Dear AuntMinnie Member,
The top radiology story for the past week is an interesting animal: It's based on a research study produced not by academic researchers but by a patient advocacy group.
The group is the Lighthouse Project, and it represents patients who have been affected in some way after receiving a gadolinium-based contrast agent (GBCA) as part of their MRI scans. The group has dedicated itself to learning more about the potentially toxic effects of gadolinium, both from acute allergic reactions and from retention of the material after scans.
The current paper focuses on gadolinium concentration in the urine of patients after they were scanned. The Lighthouse researchers found what they believed to be elevated levels of gadolinium shortly after the scans, and trace elements up to a year later.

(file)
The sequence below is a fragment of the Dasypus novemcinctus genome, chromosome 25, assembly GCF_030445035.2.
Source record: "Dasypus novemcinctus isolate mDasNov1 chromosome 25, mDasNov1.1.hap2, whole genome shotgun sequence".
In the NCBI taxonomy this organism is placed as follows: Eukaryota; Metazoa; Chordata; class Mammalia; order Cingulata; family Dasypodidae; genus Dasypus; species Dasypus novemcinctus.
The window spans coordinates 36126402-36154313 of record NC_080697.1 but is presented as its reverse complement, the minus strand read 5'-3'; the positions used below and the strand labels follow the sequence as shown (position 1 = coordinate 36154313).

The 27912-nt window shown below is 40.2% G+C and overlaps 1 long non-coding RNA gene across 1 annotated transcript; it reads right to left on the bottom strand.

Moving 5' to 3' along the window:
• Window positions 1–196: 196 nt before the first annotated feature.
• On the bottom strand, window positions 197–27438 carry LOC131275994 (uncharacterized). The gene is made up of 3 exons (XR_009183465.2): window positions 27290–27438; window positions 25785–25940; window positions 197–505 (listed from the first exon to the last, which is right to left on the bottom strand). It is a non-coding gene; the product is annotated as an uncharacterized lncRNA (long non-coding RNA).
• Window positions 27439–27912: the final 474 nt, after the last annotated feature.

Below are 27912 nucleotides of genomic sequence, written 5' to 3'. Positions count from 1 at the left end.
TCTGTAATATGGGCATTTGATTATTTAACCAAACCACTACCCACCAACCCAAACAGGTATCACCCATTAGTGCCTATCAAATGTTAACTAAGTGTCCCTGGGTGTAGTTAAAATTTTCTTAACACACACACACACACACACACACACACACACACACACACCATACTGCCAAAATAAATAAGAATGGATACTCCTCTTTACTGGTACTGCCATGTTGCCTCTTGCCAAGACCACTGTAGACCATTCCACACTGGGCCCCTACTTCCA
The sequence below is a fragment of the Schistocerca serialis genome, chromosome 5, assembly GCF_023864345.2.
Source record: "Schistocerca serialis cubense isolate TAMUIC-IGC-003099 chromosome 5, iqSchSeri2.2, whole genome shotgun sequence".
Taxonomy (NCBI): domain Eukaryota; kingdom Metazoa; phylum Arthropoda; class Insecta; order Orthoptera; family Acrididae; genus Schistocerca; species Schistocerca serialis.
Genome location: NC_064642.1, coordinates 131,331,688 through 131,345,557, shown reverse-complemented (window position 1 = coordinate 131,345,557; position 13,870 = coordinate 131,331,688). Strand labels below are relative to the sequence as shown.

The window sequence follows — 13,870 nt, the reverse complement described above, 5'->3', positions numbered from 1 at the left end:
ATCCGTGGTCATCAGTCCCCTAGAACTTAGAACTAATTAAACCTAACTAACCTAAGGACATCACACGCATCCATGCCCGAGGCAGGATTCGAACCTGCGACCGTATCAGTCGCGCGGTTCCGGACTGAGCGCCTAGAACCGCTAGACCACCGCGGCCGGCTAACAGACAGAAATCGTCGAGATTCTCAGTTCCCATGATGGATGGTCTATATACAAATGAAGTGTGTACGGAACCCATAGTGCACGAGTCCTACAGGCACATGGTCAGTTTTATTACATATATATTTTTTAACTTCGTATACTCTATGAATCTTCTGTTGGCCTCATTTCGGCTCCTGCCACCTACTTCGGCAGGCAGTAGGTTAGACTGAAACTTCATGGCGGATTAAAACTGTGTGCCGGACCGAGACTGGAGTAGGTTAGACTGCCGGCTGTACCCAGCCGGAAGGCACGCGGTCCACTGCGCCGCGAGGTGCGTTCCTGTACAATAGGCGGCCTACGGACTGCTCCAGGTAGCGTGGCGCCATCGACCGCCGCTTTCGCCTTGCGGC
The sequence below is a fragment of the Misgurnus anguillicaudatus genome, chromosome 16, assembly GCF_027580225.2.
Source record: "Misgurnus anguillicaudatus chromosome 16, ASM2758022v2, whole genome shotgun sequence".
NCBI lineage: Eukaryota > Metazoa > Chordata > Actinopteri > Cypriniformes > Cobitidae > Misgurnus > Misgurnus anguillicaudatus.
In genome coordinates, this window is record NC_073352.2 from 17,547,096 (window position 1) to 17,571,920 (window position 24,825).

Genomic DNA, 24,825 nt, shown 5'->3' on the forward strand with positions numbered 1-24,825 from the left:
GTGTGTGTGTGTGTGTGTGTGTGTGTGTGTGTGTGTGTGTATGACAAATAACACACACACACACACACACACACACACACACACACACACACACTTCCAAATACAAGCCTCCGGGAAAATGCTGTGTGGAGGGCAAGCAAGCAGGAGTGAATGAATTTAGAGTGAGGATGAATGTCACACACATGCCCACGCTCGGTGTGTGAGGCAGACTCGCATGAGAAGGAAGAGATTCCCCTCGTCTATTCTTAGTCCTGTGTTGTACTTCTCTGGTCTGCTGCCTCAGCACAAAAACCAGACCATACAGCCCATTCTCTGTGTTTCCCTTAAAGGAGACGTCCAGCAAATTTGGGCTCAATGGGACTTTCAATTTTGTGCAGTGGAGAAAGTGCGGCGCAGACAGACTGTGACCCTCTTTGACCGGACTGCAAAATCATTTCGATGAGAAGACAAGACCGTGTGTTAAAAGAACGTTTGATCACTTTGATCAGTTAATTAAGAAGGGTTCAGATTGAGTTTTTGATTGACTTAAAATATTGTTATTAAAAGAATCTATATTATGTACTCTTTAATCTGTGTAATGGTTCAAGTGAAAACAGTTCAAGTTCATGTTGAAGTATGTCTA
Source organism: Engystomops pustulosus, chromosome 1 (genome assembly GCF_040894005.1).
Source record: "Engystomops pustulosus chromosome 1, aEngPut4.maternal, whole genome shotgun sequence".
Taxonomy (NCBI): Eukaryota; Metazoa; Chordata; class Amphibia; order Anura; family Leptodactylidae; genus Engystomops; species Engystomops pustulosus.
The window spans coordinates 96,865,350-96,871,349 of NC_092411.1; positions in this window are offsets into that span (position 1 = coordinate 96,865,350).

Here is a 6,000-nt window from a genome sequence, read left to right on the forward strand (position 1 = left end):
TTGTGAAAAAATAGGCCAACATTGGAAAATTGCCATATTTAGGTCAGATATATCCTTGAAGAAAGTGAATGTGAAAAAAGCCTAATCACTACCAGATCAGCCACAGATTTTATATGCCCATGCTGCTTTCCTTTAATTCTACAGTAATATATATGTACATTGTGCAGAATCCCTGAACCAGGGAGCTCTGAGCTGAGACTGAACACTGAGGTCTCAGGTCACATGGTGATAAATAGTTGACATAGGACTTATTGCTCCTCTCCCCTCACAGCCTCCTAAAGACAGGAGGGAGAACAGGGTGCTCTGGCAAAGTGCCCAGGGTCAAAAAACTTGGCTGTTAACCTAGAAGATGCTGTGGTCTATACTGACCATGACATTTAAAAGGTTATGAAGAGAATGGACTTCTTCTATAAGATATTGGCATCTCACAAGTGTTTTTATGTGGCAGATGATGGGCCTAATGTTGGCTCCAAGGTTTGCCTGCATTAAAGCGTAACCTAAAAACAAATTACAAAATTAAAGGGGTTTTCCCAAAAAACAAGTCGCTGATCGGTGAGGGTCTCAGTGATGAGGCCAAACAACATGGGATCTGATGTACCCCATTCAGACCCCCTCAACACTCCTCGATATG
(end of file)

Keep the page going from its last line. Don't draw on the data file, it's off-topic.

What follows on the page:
What does it all mean? No one is completely sure, but the study does add to the body of knowledge regarding gadolinium retention.
Top 5 trends from RSNA
RSNA 2018 may have ended two weeks ago, but AuntMinnie members are still clearly interested in processing what happened in Chicago.
Our article listing the top five trends from McCormick Place was the second most-read article for the week. Our editors decided the top trend was artificial intelligence (AI) -- any idea what the other four were? You'll have to read the story to find out.
Our video slideshows of products launched at RSNA 2018 by the Big Four multimodality vendors have also proved popular. To view them, visit the RADCast @ RSNA at rsna.auntminnie.com.
Dual-energy mammo with AI
Finally, be sure not to miss our article on the use of dual-energy mammography technology in combination with an AI algorithm. University of Chicago researchers found that by mapping the biological composition of tumors, the technique could help determine which suspicious lesions are benign -- and help women avoid biopsies.